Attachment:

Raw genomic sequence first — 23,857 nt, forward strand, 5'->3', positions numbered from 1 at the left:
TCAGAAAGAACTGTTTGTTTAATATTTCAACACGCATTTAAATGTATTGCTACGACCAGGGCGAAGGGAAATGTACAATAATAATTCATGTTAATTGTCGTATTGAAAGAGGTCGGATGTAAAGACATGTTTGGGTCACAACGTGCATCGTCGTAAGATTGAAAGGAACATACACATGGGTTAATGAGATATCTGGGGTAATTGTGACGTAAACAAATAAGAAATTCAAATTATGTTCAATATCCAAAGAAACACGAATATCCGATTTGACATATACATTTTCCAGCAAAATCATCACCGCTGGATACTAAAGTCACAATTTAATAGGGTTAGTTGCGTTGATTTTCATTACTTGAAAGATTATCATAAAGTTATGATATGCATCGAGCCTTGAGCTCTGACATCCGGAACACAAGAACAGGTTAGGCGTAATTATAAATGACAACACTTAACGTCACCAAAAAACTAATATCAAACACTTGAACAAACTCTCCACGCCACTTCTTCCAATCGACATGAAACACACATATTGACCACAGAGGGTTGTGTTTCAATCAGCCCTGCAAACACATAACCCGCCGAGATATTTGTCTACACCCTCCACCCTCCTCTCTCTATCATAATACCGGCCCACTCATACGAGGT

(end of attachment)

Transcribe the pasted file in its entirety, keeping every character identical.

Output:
Raw genomic sequence first — 23,857 nt, forward strand, 5'->3', positions numbered from 1 at the left:
TCAGAAAGAACTGTTTGTTTAATATTTCAACACGCATTTAAATGTATTGCTACGACCAGGGCGAAGGGAAATGTACAATAATAATTCATGTTAATTGTCGTATTGAAAGAGGTCGGATGTAAAGACATGTTTGGGTCACAACGTGCATCGTCGTAAGATTGAAAGGAACATACACATGGGTTAATGAGATATCTGGGGTAATTGTGACGTAAACAAATAAGAAATTCAAATTATGTTCAATATCCAAAGAAACACGAATATCCGATTTGACATATACATTTTCCAGCAAAATCATCACCGCTGGATACTAAAGTCACAATTTAATAGGGTTAGTTGCGTTGATTTTCATTACTTGAAAGATTATCATAAAGTTATGATATGCATCGAGCCTTGAGCTCTGACATCCGGAACACAAGAACAGGTTAGGCGTAATTATAAATGACAACACTTAACGTCACCAAAAAACTAATATCAAACACTTGAACAAACTCTCCACGCCACTTCTTCCAATCGACATGAAACACACATATTGACCACAGAGGGTTGTGTTTCAATCAGCCCTGCAAACACATAACCCGCCGAGATATTTGTCTACACCCTCCACCCTCCTCTCTCTATCATAATACCGGCCCACTCATACGAGGT